FPD officers reunite with the man whose life they saved....
The scene was horrific.
A man laying in a pool of his own blood, alongside a mangled motorcycle.
His left leg was almost severed below the knee.
That’s what Fullerton Police Cpl. Matt Wilkerson faced when responding to a call of an accident at Commonwealth and Basque Avenues on the evening of Aug. 22.
“He was still conscious but I knew that time was very short,” Wilkerson said.
Wilkerson didn’t know it at the time, but the victim was Nick Wiltz, then 24, an off-duty Los Angeles police officer, who had just left the home of his girlfriend’s family nearby.
“Everything you’ve been taught from day one at the academy from all the years on the force just kicks in,” Wilkerson said. “I just knew I had to do something quick.”
Off. Michael Halverson arrived on scene seconds after Wilkerson and used a hobble as a makeshift tourniquet to stave off the rapid blood loss.
Then Off. Tim Gibert arrived with a tourniquet, which was wrapped around the victim’s injured left leg.
Paramedics from the Fullerton Fire Department arrived and rushed Wiltz to the hospital. Once at the hospital, Emergency Room personnel remarked that Wiltz would not be alive if the Fullerton officers had not utilized the hobble device and tourniquet to stop the bleeding.
“Personally, when Nick left in the ambulance, it was one of those things that you hope that he makes it but you don’t think he is going to,” Gilbert said.
Wilkerson recalls saying a prayer for Wiltz and his family after he left for the hospital.
Wiltz lost the lower part of his left leg and is recovering from numerous broken bones and punctured organs … but, yes, he did make it.
On Monday, Wiltz, along with LAPD Deputy Chief Jon Peters, Wiltz’s family and fellow officers from Wiltz’s Wilshire Area Division visited the FPD Mural room, where Halverson, Gilbert and Wilkerson were presented with life-saving awards from the LAPD.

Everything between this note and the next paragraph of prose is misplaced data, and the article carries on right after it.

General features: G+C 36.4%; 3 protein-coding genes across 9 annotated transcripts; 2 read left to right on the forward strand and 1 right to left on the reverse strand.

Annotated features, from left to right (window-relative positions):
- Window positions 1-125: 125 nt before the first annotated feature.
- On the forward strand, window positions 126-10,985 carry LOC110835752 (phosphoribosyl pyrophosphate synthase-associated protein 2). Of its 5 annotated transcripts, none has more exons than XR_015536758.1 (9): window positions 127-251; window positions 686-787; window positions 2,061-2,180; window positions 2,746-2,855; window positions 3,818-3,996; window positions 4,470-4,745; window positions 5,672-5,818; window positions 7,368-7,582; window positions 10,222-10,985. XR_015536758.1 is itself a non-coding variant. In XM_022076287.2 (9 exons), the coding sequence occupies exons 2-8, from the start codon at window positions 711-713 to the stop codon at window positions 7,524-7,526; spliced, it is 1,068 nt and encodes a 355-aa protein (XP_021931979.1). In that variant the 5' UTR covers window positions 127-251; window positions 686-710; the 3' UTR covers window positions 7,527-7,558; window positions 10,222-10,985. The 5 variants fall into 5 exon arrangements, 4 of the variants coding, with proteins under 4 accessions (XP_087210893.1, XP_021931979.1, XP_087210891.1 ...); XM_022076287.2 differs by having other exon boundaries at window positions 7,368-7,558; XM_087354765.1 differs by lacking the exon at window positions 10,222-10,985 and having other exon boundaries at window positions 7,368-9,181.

“There are no words that can do justice for what you guys have done for me and my family and everyone who cares about me,” said Wiltz, propping himself up and standing on one leg as he spoke.
He plans to recover, get a prosthetic leg, and looks forward to getting back to work at the LAPD.
“Clearly if it was not for the extraordinary measures that the officers of the Fullerton Police Department performed that night Nick would not be with us today,” said LAPD Cpt. Rolando Solano, the commanding officer of LAPD’s Wilshire Division, where Wiltz works.
The Fullerton officers exchanged hugs with Wiltz and his family members and spoke for several minutes, as though they’d been lifelong friends.
“As soon as I found out that he was a brother (fellow officer), a lot of emotions came up, “said Halverson, who rode in the ambulance with Wiltz after the accident.
“We are the same age. It was like you were at the hospital with your own family member.”
Halverson and Wiltz have, in fact, become fast friends.
They’ve spoken several times since the accident and will continue to foster their friendship.
“Just to see him there with his family and all the support he has and standing up brought quite a few tears to my eyes,” Halverson said. “The last time I saw him, he was on the ground bleeding out and to see him today, that made my entire career.”
The Fullerton Police Department plans to recognize their own officers, and their-life saving actions, during Fullerton PD’s annual awards ceremony, which happens every June.